Their behaviour is far from perfect. In fact it is often the polar opposite. They don’t engage in anything productive and will often embrace anything that’s destructive. They have such low expectations of themselves that getting out of bed in the morning counts as an achievement. They don’t want to engage with you, they barely want to engage with themselves. Some call them drop-kicks, others losers. It might then come as a surprise that lying within some of these disengaged young people is an expectation of themselves, a standard that soars higher than anything you dream of for them. Paradoxically it leaves them cowering, helpless, paralysed in its shadow, thoroughly held hostage. This expectation, this standard? Perfection.
Daydreaming is something usually frowned upon, at least when it’s teenagers doing it! Usually because they are supposed to be concentrating on a lesson, an instruction, a discussion about their behaviour or some other thing that at least you deem to be important. And they seem to do it so much. “Why can’t they just focus?” is a common desperate plea. Yet there are good reasons why teenagers and children seem to spend a lot of time daydreaming. In many ways, rather than us sending out the message that they need to focus more, we need to take a lesson from them in that we need to dream more. While some work often needs to be done to get them to do their dreaming at more appropriate moments, there are good reasons why teens often feel that the world and life has more possibilities for them than we as older adults often do, why they take risks, and why they usually have the resilience to bounce back when things don’t go quite their way. And particularly for those troubled teens who feel swamped in their current circumstances, rather than discouraging dreaming we need to be actively encouraging them. “But why?” …
They love you. They think you’re a great laugh. You’re the cool one, the laid back one. The one who can shoot the breeze with the best of them. As great as the relationship may seem though, we always have to ask the question of ourselves- is this where it begins and ends? Are we doing everything we can to help our teens, to help them get to the point of change, of progressing and growing as individuals?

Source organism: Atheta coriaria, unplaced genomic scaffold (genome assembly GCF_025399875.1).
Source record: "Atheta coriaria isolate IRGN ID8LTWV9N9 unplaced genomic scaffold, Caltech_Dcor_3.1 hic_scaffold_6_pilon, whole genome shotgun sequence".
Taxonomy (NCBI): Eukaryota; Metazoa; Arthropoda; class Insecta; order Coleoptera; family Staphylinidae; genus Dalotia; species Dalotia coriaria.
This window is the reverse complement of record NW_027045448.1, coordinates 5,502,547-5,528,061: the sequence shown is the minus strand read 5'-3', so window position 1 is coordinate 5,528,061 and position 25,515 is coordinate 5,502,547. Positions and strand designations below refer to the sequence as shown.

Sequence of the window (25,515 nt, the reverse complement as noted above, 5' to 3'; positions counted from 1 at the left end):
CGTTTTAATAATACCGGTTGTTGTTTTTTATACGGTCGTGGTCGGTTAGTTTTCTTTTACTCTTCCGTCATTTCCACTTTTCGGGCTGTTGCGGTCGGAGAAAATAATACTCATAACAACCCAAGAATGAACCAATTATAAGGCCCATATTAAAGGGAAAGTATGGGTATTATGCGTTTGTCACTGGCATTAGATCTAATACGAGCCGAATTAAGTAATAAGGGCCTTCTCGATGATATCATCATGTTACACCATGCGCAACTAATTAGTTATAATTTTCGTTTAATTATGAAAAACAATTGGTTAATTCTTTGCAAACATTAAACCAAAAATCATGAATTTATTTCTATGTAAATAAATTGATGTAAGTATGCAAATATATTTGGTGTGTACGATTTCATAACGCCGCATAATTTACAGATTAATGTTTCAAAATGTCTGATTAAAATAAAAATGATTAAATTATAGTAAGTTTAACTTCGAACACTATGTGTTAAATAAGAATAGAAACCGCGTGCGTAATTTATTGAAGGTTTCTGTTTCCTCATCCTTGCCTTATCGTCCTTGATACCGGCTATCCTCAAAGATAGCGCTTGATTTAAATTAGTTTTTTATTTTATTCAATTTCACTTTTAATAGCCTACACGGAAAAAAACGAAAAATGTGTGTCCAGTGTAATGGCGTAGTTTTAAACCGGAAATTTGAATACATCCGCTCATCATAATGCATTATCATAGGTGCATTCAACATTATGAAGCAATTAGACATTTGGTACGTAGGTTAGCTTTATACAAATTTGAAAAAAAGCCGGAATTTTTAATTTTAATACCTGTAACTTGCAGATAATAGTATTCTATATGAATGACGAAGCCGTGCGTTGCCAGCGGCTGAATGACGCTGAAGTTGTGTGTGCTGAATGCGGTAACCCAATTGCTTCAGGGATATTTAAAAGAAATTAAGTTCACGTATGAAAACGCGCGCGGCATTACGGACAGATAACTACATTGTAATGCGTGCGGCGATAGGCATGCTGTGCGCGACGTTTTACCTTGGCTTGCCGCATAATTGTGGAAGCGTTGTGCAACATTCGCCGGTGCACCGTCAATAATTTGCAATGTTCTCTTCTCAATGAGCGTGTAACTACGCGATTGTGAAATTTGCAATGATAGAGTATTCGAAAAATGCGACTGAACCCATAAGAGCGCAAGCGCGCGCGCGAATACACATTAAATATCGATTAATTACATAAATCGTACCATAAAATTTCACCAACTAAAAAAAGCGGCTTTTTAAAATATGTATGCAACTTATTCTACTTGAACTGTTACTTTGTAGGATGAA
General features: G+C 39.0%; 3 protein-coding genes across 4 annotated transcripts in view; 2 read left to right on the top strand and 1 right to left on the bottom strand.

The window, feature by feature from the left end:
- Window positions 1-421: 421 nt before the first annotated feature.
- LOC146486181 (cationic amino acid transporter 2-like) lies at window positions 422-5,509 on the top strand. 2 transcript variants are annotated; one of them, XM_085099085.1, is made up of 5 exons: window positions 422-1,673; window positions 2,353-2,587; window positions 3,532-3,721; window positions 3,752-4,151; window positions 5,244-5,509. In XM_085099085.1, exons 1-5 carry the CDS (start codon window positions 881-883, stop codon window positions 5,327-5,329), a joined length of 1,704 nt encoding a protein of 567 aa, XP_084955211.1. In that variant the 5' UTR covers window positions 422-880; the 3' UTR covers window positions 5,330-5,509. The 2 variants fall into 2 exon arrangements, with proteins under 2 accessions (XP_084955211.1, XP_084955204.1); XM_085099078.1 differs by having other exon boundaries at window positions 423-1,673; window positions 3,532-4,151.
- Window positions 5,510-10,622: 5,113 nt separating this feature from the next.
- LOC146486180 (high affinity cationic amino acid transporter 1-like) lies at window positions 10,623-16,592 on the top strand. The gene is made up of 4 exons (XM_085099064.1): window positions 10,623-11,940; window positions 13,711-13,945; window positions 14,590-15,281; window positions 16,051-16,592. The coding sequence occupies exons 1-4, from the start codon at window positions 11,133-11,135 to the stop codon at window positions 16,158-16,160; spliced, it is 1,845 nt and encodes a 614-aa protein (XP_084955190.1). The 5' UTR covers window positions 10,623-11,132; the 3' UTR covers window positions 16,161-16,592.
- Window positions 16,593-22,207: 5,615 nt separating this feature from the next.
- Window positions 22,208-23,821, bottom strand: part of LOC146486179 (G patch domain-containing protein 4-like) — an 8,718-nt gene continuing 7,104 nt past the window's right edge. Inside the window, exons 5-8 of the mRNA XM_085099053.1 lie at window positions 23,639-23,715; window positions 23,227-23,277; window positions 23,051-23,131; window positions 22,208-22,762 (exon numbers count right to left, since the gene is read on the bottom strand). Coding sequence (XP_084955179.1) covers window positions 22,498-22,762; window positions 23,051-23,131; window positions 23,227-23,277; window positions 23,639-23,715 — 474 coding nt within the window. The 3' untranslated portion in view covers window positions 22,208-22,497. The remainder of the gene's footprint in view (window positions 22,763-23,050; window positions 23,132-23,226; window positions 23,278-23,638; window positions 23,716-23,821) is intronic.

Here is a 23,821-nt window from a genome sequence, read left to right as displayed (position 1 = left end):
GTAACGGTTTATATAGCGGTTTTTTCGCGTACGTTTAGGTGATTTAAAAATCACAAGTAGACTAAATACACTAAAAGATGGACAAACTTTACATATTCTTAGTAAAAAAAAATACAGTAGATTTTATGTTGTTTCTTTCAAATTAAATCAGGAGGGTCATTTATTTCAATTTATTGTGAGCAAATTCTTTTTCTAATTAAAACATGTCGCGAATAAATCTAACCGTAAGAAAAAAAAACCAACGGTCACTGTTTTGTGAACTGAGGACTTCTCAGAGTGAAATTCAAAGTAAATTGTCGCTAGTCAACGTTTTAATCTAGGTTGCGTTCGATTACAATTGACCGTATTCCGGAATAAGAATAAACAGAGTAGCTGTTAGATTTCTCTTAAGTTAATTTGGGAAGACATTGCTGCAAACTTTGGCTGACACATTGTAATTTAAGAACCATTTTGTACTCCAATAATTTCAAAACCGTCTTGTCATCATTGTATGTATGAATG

A worksheet is just a piece of a paper, a group is just a collection of people, an app is 0s and 1s and a DVD is a clear disc of plastic with a thin metallic covering. This we should never forget. It is so easy to imbue all the above with some supernatural power to get the job done, to teach something, to change behaviour. If we use the tools, we’re no fools. We’re cutting edge, we’re interesting and we’re dynamic. If we use any of the above or the latest ‘thing’ we become a model of good practice, the worker that all managers point to as some practice genius. But be warned, we can use all the tools and be real big fools. We can be left with a teen or group of teens who haven’t changed their thinking or actions one iota, who haven’t taken on board anything, or so it seems. We can be left wondering, how did these tools go so wrong? How did these tools, these programs that looked so great, so interesting, lead to nothing? Why does it seem like we haven’t moved forward?
‘I’ll do it when this happens.’ ‘I’ll do it once so-and-so has done this.’ ‘I need to sort this out before I do it.’ We’ve all done it. We’ve all put off doing something for the best reasons in the world, or at least so they seem at the time- giving up smoking, exercising more, trying something new to name the obvious few. Armed with top quality justifications finely honed at the rock face of excuses, we put it off. We hold onto our ‘not untils’ for dear life. It’s inaction driven by fear. Fear that change is coming. It’s uncertainty about how it might work out. Fundamentally, it’s knowing that we need to do something and only we can do it. We need to draw on ourselves and summon up the strength, courage and willpower to do whatever it is. It’s all about us, the spotlight is on. And we’re scared of internally falling short, not making the grade. We’re afraid that the spotlight will show us and potentially everyone else our deepest fears about ourselves.